Opinion: The importance of mines in the push for a green economy
Electric vehicles need batteries, and battery minerals come from mines. We can’t push sustainable energy without encouraging U.S. mining
America’s environmental agenda is dominated by concerns about climate change. Yet we continue to overlook the one basic industry that could make a decisive contribution in the transition to a green economy.
The importance of mining cannot be overemphasized. While the U.S. is home to some of the largest deposits of battery minerals and metals like lithium, nickel and rare earths, it takes an average of 10 years or more to complete the permitting process for a new mine.
Consequently, there is only one lithium mine in the U.S., one for nickel, one for cobalt, one for rare earths. Those who look overseas for such vital raw materials ignore the fact that two-thirds of the minerals and metals the U.S. imports come from adversaries like China and Russia. What’s more, the International Energy Agency expects demand for battery metals to grow 10-fold by 2040. While friendly countries supply some resources, they can’t be expected to provide the prodigious amounts of minerals and metals needed in the years ahead.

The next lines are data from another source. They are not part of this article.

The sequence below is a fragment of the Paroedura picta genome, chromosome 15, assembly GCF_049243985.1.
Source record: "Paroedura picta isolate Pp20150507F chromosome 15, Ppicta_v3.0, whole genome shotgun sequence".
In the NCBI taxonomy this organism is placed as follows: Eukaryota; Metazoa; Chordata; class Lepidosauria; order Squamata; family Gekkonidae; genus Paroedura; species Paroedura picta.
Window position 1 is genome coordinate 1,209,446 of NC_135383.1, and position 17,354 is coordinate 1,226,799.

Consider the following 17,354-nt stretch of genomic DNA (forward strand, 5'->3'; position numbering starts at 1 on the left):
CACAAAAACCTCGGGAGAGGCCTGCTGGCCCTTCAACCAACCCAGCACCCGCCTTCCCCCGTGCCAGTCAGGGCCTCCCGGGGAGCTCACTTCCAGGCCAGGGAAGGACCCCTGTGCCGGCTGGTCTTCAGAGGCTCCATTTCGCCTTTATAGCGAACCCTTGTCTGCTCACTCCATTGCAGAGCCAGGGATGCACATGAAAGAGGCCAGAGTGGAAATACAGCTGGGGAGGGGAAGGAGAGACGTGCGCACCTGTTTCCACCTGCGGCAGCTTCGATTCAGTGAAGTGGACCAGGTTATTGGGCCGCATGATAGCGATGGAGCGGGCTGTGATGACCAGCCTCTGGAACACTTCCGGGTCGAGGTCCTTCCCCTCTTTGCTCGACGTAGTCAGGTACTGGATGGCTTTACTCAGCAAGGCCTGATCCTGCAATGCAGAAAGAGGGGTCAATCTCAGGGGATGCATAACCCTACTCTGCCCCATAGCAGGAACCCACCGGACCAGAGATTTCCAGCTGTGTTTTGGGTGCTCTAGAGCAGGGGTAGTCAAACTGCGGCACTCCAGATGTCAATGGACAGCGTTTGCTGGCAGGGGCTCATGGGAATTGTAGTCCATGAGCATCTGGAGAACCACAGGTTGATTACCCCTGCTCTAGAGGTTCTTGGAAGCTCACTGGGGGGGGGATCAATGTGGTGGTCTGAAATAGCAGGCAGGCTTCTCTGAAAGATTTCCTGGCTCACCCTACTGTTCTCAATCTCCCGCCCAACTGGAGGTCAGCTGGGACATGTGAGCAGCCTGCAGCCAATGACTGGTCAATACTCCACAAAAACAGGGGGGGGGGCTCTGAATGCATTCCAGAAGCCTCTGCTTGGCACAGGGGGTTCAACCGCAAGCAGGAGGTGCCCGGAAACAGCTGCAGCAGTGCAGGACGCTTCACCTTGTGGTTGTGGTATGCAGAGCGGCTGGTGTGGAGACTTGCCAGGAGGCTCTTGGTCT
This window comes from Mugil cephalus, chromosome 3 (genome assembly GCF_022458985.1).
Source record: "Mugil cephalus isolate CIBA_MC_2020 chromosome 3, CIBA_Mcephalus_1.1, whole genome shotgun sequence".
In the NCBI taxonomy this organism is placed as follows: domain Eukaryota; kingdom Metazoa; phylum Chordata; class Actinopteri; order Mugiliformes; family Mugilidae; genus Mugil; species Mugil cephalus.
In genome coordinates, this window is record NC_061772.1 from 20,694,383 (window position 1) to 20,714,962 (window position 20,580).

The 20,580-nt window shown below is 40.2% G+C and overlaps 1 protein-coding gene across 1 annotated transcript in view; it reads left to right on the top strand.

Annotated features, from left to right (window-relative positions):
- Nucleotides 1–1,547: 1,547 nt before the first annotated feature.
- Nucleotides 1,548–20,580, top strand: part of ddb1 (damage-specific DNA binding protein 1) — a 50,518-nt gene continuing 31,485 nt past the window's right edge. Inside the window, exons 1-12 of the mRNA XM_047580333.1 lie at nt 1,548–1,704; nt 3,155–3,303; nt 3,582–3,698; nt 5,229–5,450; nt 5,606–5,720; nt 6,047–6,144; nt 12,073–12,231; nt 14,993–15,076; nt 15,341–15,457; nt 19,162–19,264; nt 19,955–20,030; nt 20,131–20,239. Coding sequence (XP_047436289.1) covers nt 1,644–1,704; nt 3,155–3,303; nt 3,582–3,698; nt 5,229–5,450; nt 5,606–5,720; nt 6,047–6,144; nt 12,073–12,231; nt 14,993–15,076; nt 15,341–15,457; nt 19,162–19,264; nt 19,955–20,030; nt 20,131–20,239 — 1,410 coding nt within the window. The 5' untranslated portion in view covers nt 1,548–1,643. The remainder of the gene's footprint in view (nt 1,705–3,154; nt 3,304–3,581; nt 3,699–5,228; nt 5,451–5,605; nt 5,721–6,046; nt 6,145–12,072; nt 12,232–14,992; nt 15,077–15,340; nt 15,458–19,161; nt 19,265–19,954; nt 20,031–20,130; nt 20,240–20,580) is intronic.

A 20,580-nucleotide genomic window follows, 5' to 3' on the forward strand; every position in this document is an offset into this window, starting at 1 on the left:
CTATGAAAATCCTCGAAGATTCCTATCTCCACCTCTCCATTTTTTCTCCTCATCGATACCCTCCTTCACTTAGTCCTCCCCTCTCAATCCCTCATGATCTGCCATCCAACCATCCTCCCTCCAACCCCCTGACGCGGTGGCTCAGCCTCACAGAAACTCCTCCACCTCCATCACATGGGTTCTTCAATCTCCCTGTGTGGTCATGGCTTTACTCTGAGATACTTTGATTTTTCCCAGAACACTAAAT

If ever there was a time for an honest assessment of mining, it’s now. And what that assessment would conclude is that without a much greater increase in U.S. production of critically important battery metals we will be unable to increase output of EVs and wind and solar power to the point needed to reduce carbon emissions to the level the U.S. agreed to at the Paris conference on climate change.
The only way our nation will achieve that carbon mitigation goal and reduce emissions to safe levels is if changes are made in the mine permitting process so that mining companies have an incentive to invest in new mines. To get from here to there would require political leadership and a fair amount of willpower — two qualities that are in spectacularly short supply.
We could solve several problems at once if Congress approves legislation to streamline the permitting process. At a meeting with Sen. Joe Manchin, D-W.Va., last year, President Joe Biden said he would urge Congress to adopt changes in the process that would facilitate construction of energy facilities such as natural gas pipelines as well as mines. But Biden seems to have dropped the matter and Congress has taken no action.
Politicians of all stripes need to recognize that a glaring credibility gap separates all the well-meaning talk about combating climate change and any plan to do it without a secure supply of the raw materials needed for batteries to drive EV production and wind and solar power.
The road to solving the climate problem begins in Washington. If the era of environmental responsibility has indeed arrived in national politics, let improvement of the mine permitting process be its first positive outcome.